Last week, I wrote about the recent Title IX Anniversary Young Parents with Dignity Briefing, which was co-sponsored by the National Women’s Law Center. But, I didn’t tell you the full story (too many words for one blog post!). The young mothers also talked about their struggles finding affordable healthcare, housing, and childcare.
Leydi Bautista, one of the young mothers on the panel, characterized her housing hunt as follows: “Discrimination comes first … I can afford to pay [the rent], but the [would-be landlord] asks all these questions that are uncomfortable like, ‘How big is your family?’ ‘Are you planning to have more kids?’”
Shatia Burks, another young mother panelist, who had graduated high school at age 15 and started college, nonetheless found herself homeless after her pregnancy, surrounded by the refrain that having a child would ruin her life. She was unable to enroll in Medicaid, because she refused to name her son’s father, a man who had been a toxic force and whom she did not want to have rights to her kid. Read more »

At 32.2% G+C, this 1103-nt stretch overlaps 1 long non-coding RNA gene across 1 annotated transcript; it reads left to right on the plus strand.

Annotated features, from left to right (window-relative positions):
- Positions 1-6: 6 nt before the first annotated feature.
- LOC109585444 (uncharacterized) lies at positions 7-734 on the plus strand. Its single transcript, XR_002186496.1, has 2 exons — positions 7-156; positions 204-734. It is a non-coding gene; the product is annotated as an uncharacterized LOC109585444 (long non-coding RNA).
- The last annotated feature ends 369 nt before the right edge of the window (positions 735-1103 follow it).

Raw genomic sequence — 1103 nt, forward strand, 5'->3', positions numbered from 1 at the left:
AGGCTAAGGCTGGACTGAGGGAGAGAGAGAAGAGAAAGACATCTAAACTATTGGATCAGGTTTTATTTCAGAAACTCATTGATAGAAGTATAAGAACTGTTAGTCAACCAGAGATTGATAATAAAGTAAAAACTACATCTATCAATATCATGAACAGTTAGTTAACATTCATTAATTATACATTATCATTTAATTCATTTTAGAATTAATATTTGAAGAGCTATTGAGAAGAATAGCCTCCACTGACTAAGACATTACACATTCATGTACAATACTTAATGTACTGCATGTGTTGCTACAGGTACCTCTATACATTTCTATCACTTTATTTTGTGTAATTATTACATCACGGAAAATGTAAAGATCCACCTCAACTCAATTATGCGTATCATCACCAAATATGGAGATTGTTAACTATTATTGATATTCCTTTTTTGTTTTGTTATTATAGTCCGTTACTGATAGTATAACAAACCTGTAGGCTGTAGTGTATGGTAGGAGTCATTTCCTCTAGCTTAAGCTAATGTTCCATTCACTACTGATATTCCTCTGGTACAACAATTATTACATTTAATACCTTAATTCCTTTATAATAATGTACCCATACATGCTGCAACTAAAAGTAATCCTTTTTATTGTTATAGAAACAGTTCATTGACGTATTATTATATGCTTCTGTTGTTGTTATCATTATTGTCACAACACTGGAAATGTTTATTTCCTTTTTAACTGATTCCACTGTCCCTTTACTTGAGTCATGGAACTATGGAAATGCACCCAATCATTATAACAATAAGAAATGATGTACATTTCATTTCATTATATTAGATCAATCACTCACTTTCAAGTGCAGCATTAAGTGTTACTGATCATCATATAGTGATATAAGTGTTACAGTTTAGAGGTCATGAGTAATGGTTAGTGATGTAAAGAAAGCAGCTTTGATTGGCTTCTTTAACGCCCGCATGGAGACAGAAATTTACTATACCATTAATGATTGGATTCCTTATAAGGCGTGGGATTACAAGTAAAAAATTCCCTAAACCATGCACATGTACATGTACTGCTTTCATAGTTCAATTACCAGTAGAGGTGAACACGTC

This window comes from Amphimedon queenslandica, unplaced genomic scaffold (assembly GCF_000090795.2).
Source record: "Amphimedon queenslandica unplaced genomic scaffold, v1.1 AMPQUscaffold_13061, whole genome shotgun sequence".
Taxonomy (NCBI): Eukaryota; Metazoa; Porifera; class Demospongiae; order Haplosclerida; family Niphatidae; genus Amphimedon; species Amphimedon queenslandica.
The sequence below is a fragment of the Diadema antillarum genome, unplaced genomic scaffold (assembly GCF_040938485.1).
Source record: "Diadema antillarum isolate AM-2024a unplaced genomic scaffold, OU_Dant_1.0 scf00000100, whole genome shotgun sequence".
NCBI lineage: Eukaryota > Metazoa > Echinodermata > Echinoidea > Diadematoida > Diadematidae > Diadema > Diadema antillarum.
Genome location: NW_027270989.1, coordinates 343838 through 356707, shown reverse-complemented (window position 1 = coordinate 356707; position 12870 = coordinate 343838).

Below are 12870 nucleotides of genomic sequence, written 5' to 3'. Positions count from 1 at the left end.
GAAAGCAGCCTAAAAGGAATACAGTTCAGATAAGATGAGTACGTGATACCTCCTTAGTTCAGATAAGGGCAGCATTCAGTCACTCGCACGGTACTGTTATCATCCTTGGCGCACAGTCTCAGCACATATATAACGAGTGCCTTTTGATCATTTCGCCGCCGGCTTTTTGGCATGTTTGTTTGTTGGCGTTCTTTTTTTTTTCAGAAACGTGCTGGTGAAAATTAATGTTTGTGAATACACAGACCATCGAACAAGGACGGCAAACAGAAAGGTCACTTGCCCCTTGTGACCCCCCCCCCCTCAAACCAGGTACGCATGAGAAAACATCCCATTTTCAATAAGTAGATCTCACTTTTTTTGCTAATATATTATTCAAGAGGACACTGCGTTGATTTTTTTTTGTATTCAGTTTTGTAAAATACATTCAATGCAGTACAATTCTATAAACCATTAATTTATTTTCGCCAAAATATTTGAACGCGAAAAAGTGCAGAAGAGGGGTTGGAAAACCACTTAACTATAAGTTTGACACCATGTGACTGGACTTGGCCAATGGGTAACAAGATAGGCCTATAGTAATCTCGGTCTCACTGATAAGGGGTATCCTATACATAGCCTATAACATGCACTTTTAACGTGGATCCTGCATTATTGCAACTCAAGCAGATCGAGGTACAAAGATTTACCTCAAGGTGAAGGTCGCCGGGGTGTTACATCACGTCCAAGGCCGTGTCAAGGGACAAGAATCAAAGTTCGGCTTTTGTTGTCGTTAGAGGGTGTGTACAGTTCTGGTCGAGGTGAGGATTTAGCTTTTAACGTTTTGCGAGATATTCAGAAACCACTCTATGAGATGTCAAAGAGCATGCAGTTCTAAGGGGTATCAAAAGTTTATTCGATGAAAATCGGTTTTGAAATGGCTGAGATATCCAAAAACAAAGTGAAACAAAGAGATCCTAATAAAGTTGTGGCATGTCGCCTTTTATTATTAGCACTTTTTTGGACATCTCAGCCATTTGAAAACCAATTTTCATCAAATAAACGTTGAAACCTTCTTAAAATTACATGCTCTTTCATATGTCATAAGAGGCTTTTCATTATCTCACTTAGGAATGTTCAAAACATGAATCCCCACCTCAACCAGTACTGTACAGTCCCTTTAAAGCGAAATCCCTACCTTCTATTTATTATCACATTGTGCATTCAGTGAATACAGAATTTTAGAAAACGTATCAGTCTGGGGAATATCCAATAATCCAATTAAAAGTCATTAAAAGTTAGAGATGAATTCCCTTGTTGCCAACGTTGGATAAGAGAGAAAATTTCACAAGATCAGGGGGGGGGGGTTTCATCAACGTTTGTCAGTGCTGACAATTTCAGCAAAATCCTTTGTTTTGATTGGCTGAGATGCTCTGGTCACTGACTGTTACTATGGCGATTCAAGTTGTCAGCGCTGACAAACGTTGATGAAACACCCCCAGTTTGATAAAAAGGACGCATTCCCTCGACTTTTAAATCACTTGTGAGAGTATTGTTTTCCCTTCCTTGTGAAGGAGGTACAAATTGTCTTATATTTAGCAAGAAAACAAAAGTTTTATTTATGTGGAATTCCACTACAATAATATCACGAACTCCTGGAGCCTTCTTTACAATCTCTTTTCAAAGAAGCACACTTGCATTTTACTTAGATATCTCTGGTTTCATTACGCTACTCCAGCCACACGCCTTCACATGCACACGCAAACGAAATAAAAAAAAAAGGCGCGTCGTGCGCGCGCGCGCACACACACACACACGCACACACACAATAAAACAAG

“Mom,” he said, “is that me? Am I not going to succeed because you had me young?”
Leydi told this story to a room full of congressional staffers and policy advocates as part of a young parents’ panel at this week’s Young Parents’ Dignity Agenda Briefing, which was hosted by several youth advocacy and reproductive justice organizations, including the National Women’s Law Center, on the 43rd anniversary of Title IX. Read more »
During my second year of law school, I taught civics and civil rights in an alternative high school in D.C.—that is, a school for students who preferred or were pushed into a nontraditional setting. Almost all my students were Black, and many of them were either pregnant or already parents. In addition to trying to graduate, they had to deal with many other responsibilities most teenagers don’t even think about: scheduling doctor’s appointments; arranging and paying forchildcare; finding affordable housing; holding steady employment to support themselves and their kids. The last thing they needed was grief for being a young parent.